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Bug #1277

closed

Incorrect passing of file handle between runtime libraries in OpenSSL extension

Added by cfis (Charlie Savage) about 12 years ago. Updated almost 10 years ago.

Status:
Rejected
Priority:
Normal
Assignee:
-
Target version:
ruby -v:
ruby 1.9.2dev (2009-03-12) [i386-mswin32_90]
Backport:
[ruby-core:22859]

Description

=begin
The openssl extension uses the BIO_new_fp openssl api, which takes a stream. This causes segmentation faults on windows if openssl and the openssl ruby extension are using different runtime c libraries since you can't pass streams between libraries.

Better to use BIO_new_file.

Patch attached.
=end


Files

ossl_bio.patch (639 Bytes) ossl_bio.patch cfis (Charlie Savage), 03/13/2009 01:21 AM
Actions #1

Updated by nobu (Nobuyoshi Nakada) about 12 years ago

  • Status changed from Open to Rejected

=begin

=end

Actions #2

Updated by cfis (Charlie Savage) about 12 years ago

=begin
Hi Nobu,

I'm curious why you rejected this patch. Is there any real difference between Ruby opening the file or openssl opening the file?

The reason I think it is important is that it causes a segmentation fault if you mix runtime libraries on Windows. Say a Windows developer downloads Openssl binaries from here (this is the recommended link from the openssl home page):

http://www.slproweb.com/products/Win32OpenSSL.html

Those are built with VC2008 it seems. So if you have a MingW built version of Ruby then this call will result in a segmentation fault. Using the file api, as the patch does, fixes the problem.

Would you accept a patch if it does an #ifdef just for Windows?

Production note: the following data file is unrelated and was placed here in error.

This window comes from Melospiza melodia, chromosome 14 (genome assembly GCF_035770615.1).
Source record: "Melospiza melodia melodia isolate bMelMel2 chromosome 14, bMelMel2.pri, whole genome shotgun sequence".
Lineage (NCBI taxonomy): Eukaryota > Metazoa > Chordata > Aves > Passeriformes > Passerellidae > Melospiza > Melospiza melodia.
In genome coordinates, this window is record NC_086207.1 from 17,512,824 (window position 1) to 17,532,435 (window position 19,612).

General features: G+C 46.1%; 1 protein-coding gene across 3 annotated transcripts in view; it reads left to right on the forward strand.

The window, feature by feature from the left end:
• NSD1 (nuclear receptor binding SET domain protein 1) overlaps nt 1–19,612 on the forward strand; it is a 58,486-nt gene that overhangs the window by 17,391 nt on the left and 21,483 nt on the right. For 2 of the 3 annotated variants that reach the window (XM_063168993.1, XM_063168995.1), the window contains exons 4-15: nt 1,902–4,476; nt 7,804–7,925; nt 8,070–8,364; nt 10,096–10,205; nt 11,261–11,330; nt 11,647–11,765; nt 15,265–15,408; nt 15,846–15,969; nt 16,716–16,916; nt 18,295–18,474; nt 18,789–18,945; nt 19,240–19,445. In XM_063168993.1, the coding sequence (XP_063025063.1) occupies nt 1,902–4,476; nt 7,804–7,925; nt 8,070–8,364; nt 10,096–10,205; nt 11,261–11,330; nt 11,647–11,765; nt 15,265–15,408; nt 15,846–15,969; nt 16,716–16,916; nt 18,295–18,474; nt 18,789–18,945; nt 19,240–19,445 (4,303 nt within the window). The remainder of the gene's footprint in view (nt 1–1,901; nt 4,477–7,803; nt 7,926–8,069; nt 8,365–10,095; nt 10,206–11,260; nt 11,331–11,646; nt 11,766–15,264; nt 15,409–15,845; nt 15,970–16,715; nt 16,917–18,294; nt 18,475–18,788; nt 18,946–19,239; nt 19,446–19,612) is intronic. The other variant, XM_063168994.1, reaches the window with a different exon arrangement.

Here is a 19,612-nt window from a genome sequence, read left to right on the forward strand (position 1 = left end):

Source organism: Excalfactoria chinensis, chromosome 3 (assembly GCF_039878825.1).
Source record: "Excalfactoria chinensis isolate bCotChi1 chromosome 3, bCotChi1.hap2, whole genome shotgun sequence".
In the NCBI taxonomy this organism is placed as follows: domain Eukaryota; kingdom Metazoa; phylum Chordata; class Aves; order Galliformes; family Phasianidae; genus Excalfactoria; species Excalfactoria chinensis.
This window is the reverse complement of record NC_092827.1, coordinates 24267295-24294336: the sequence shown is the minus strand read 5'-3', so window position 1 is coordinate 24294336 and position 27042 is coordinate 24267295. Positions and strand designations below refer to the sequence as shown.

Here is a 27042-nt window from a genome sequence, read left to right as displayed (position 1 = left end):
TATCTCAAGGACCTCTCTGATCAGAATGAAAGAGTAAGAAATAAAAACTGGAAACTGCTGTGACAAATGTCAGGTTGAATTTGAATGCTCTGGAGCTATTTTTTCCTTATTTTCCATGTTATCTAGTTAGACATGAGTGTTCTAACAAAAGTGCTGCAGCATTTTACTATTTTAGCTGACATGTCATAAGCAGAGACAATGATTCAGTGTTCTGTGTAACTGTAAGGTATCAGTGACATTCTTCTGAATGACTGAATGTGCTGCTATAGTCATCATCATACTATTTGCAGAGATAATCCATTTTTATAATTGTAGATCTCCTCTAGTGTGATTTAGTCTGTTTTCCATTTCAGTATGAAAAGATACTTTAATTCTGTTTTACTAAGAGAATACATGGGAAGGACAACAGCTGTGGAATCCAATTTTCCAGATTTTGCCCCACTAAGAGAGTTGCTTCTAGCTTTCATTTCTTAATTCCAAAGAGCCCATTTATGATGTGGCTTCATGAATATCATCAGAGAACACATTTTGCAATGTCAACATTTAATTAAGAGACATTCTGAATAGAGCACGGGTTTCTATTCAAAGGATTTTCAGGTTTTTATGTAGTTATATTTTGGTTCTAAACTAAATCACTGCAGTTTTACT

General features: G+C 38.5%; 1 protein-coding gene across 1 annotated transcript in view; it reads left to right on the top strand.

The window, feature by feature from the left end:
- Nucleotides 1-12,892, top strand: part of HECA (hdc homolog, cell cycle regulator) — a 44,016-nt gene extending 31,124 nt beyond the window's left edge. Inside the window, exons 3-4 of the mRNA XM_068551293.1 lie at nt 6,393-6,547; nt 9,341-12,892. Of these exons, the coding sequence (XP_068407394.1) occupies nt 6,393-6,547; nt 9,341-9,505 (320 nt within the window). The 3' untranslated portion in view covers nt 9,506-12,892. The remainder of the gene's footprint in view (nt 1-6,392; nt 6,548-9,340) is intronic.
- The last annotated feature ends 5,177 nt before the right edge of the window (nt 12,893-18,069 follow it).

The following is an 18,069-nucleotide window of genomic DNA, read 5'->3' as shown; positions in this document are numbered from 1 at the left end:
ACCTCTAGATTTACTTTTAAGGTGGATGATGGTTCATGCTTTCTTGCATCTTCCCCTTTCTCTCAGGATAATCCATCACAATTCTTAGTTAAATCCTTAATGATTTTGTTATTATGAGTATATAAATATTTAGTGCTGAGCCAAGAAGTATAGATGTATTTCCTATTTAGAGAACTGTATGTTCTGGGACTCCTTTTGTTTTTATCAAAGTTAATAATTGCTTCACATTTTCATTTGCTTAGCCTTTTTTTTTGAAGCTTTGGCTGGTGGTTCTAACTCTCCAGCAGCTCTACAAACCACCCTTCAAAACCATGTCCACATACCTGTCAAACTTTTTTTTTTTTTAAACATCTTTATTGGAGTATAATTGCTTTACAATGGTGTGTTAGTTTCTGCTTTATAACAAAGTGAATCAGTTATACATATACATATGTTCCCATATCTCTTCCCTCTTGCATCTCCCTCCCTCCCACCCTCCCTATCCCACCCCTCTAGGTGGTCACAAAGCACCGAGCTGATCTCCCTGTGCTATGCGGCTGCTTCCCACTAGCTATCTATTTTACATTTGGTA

Charlie
=end

Actions #3

Updated by nobu (Nobuyoshi Nakada) about 12 years ago

=begin
Hi,

At Fri, 13 Mar 2009 17:00:22 +0900,
Charlie Savage wrote in [ruby-core:22868]:

I'm curious why you rejected this patch. Is there any real
difference between Ruby opening the file or openssl opening
the file?

IO isn't always associated with a file, and the file may has
been renamed or unlinked.

The reason I think it is important is that it causes a
segmentation fault if you mix runtime libraries on Windows.
Say a Windows developer downloads Openssl binaries from here
(this is the recommended link from the openssl home page):

What about errno?

--
Nobu Nakada

=end

Actions #4

Updated by cfis (Charlie Savage) about 12 years ago

=begin

IO isn't always associated with a file, and the file may has
been renamed or unlinked.

Ah, that's a good point. Maybe ruby could convert the io stream to a string and pass that to openssl (at least on Windows)?

Note that I have built ruby with msvcr90d.ll, but all the extension libraries (iconv, openssl, etc.) are built with msvc90.dll. I've run into two issues - the memory issue (fixed) and this file issue.

What about errno?

Yes, I remember you mentioned this the other day. What is the issue? Do you have some example code I could look at by chance? I've never run into this problem with ruby (I have seen an issue once in the gdal code base).

Thanks for taking the time to go through all these issues.

=end

Actions #5

Updated by daz (Dave B) about 12 years ago

=begin
Charlie,

I was searching earlier for some explanation and came up with a post from July 2006.

Small world, the author is you :)

http://blade.nagaokaut.ac.jp/cgi-bin/scat.rb/ruby/ruby-core/8267

On Windows, errno is implemented by macro (in errno.h) to a function:
#define errno (*_errno())

Different runtimes might have different opinions on where the real errno resides.

Searching the Ruby source tree finds quite a few ref's to errno ... /\s+errno\W/

=end

Actions #6

Updated by cfis (Charlie Savage) about 12 years ago

=begin
Well that's ironic :)

If only I had a better memory.

Charlie
=end

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